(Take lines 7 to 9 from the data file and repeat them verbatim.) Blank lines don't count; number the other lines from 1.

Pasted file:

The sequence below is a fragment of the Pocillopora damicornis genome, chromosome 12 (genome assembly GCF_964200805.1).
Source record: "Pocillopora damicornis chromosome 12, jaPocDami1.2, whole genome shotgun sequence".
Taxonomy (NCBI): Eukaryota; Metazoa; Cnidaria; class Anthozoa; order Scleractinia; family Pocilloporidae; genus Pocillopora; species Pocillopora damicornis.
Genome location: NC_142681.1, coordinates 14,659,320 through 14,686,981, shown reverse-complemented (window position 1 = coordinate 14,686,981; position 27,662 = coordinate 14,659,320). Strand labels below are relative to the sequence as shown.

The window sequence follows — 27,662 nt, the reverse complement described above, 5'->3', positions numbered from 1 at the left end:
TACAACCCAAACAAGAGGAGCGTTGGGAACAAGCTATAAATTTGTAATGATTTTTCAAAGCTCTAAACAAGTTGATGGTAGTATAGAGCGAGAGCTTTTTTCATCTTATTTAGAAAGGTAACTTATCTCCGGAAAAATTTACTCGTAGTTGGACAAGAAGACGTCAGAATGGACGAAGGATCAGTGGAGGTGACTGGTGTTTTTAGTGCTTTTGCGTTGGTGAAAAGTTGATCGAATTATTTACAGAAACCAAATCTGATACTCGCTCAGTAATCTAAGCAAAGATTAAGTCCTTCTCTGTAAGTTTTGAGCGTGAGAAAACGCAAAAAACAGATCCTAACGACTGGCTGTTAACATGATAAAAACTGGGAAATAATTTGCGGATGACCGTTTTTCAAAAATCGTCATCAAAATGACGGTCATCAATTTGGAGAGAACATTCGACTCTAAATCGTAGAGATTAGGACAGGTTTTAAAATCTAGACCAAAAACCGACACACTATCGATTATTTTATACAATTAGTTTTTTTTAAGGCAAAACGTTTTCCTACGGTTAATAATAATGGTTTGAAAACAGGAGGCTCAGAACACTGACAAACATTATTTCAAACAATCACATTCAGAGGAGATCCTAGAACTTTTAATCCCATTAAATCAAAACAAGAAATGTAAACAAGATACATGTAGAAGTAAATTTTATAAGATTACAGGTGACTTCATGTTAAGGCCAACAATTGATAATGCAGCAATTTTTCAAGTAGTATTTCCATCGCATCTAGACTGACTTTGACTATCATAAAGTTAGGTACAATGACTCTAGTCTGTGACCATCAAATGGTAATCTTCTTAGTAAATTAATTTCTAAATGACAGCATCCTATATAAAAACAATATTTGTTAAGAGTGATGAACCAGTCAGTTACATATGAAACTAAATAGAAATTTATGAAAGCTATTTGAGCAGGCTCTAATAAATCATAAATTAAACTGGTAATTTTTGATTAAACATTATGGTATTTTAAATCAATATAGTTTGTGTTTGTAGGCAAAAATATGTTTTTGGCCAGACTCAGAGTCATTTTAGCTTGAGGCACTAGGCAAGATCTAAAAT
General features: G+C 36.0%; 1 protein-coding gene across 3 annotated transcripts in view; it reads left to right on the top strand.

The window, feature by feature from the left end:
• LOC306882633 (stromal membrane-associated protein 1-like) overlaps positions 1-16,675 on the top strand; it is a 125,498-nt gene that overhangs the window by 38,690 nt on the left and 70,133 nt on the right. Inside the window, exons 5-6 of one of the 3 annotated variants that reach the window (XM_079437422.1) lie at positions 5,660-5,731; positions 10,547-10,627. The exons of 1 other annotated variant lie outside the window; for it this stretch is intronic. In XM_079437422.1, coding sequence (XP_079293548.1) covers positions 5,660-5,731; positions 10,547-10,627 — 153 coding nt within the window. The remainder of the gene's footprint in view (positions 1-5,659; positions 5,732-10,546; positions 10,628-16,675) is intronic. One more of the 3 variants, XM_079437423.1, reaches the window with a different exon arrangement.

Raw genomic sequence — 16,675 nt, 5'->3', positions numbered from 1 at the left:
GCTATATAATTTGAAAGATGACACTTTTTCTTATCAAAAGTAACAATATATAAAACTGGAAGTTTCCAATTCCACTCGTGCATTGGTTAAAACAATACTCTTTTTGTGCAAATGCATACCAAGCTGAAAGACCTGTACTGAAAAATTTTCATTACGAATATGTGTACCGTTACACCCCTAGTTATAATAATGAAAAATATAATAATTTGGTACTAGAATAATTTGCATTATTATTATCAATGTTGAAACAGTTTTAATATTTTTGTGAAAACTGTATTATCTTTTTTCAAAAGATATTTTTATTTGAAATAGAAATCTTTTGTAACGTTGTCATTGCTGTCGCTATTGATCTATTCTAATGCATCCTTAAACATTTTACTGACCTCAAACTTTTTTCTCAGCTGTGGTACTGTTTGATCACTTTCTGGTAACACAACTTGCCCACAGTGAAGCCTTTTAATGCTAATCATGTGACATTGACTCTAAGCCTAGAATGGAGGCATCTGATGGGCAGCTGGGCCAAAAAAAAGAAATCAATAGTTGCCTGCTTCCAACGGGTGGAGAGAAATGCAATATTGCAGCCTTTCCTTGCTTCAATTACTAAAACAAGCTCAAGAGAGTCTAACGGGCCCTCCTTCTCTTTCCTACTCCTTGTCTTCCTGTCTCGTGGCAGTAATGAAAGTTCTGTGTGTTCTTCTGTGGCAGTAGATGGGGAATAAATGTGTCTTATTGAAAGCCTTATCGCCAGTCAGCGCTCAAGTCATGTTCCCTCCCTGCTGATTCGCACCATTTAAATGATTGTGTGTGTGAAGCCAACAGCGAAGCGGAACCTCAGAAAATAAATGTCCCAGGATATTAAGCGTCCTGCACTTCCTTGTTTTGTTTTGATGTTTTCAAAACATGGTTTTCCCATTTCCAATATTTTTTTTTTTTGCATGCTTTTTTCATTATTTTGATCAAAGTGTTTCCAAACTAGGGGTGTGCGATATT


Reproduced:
General features: G+C 36.0%; 1 protein-coding gene across 3 annotated transcripts in view; it reads left to right on the top strand.

The window, feature by feature from the left end:
• LOC306882633 (stromal membrane-associated protein 1-like) overlaps positions 1-16,675 on the top strand; it is a 125,498-nt gene that overhangs the window by 38,690 nt on the left and 70,133 nt on the right. Inside the window, exons 5-6 of one of the 3 annotated variants that reach the window (XM_079437422.1) lie at positions 5,660-5,731; positions 10,547-10,627. The exons of 1 other annotated variant lie outside the window; for it this stretch is intronic. In XM_079437422.1, coding sequence (XP_079293548.1) covers positions 5,660-5,731; positions 10,547-10,627 — 153 coding nt within the window. The remainder of the gene's footprint in view (positions 1-5,659; positions 5,732-10,546; positions 10,628-16,675) is intronic. One more of the 3 variants, XM_079437423.1, reaches the window with a different exon arrangement.